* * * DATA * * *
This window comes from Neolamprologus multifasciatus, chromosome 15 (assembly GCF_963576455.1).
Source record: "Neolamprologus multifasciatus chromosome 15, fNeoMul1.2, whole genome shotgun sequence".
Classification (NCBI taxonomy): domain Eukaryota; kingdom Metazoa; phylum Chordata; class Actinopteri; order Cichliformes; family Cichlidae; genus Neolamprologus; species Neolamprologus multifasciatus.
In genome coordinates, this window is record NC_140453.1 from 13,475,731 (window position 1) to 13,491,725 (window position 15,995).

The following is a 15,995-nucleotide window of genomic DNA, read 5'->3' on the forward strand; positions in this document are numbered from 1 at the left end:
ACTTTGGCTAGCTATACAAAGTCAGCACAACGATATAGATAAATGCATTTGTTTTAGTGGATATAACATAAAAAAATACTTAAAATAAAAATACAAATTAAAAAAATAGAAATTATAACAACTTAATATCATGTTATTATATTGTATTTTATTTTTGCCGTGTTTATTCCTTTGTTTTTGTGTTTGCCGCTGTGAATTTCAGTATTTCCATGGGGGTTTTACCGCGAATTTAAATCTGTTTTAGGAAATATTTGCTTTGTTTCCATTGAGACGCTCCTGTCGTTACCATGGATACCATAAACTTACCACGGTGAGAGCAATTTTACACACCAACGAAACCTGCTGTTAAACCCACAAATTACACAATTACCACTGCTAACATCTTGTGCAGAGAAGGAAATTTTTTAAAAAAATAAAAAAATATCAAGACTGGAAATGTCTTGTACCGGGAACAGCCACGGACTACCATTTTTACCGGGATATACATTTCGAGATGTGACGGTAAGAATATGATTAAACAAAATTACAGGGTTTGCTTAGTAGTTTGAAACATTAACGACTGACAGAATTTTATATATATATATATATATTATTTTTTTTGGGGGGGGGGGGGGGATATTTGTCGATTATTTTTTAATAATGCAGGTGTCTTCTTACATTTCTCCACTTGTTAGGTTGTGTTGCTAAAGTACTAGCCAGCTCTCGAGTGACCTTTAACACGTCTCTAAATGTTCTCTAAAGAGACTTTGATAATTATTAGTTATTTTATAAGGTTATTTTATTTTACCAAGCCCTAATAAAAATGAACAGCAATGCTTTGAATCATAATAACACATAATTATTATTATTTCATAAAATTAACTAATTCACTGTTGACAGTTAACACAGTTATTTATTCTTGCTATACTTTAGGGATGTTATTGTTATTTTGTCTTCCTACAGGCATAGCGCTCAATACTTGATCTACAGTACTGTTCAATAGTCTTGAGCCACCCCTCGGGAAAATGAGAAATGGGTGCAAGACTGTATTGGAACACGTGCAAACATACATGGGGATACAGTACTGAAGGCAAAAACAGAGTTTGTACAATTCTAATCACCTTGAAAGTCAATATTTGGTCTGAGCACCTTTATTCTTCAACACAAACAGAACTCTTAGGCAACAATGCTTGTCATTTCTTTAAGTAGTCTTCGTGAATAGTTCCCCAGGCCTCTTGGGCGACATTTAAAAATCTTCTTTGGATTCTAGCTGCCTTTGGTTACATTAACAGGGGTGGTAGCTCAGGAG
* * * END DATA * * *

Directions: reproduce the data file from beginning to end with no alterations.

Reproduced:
This window comes from Neolamprologus multifasciatus, chromosome 15 (assembly GCF_963576455.1).
Source record: "Neolamprologus multifasciatus chromosome 15, fNeoMul1.2, whole genome shotgun sequence".
Classification (NCBI taxonomy): domain Eukaryota; kingdom Metazoa; phylum Chordata; class Actinopteri; order Cichliformes; family Cichlidae; genus Neolamprologus; species Neolamprologus multifasciatus.
In genome coordinates, this window is record NC_140453.1 from 13,475,731 (window position 1) to 13,491,725 (window position 15,995).

The following is a 15,995-nucleotide window of genomic DNA, read 5'->3' on the forward strand; positions in this document are numbered from 1 at the left end:
ACTTTGGCTAGCTATACAAAGTCAGCACAACGATATAGATAAATGCATTTGTTTTAGTGGATATAACATAAAAAAATACTTAAAATAAAAATACAAATTAAAAAAATAGAAATTATAACAACTTAATATCATGTTATTATATTGTATTTTATTTTTGCCGTGTTTATTCCTTTGTTTTTGTGTTTGCCGCTGTGAATTTCAGTATTTCCATGGGGGTTTTACCGCGAATTTAAATCTGTTTTAGGAAATATTTGCTTTGTTTCCATTGAGACGCTCCTGTCGTTACCATGGATACCATAAACTTACCACGGTGAGAGCAATTTTACACACCAACGAAACCTGCTGTTAAACCCACAAATTACACAATTACCACTGCTAACATCTTGTGCAGAGAAGGAAATTTTTTAAAAAAATAAAAAAATATCAAGACTGGAAATGTCTTGTACCGGGAACAGCCACGGACTACCATTTTTACCGGGATATACATTTCGAGATGTGACGGTAAGAATATGATTAAACAAAATTACAGGGTTTGCTTAGTAGTTTGAAACATTAACGACTGACAGAATTTTATATATATATATATATATTATTTTTTTTGGGGGGGGGGGGGGGATATTTGTCGATTATTTTTTAATAATGCAGGTGTCTTCTTACATTTCTCCACTTGTTAGGTTGTGTTGCTAAAGTACTAGCCAGCTCTCGAGTGACCTTTAACACGTCTCTAAATGTTCTCTAAAGAGACTTTGATAATTATTAGTTATTTTATAAGGTTATTTTATTTTACCAAGCCCTAATAAAAATGAACAGCAATGCTTTGAATCATAATAACACATAATTATTATTATTTCATAAAATTAACTAATTCACTGTTGACAGTTAACACAGTTATTTATTCTTGCTATACTTTAGGGATGTTATTGTTATTTTGTCTTCCTACAGGCATAGCGCTCAATACTTGATCTACAGTACTGTTCAATAGTCTTGAGCCACCCCTCGGGAAAATGAGAAATGGGTGCAAGACTGTATTGGAACACGTGCAAACATACATGGGGATACAGTACTGAAGGCAAAAACAGAGTTTGTACAATTCTAATCACCTTGAAAGTCAATATTTGGTCTGAGCACCTTTATTCTTCAACACAAACAGAACTCTTAGGCAACAATGCTTGTCATTTCTTTAAGTAGTCTTCGTGAATAGTTCCCCAGGCCTCTTGGGCGACATTTAAAAATCTTCTTTGGATTCTAGCTGCCTTTGGTTACATTAACAGGGGTGGTAGCTCAGGAG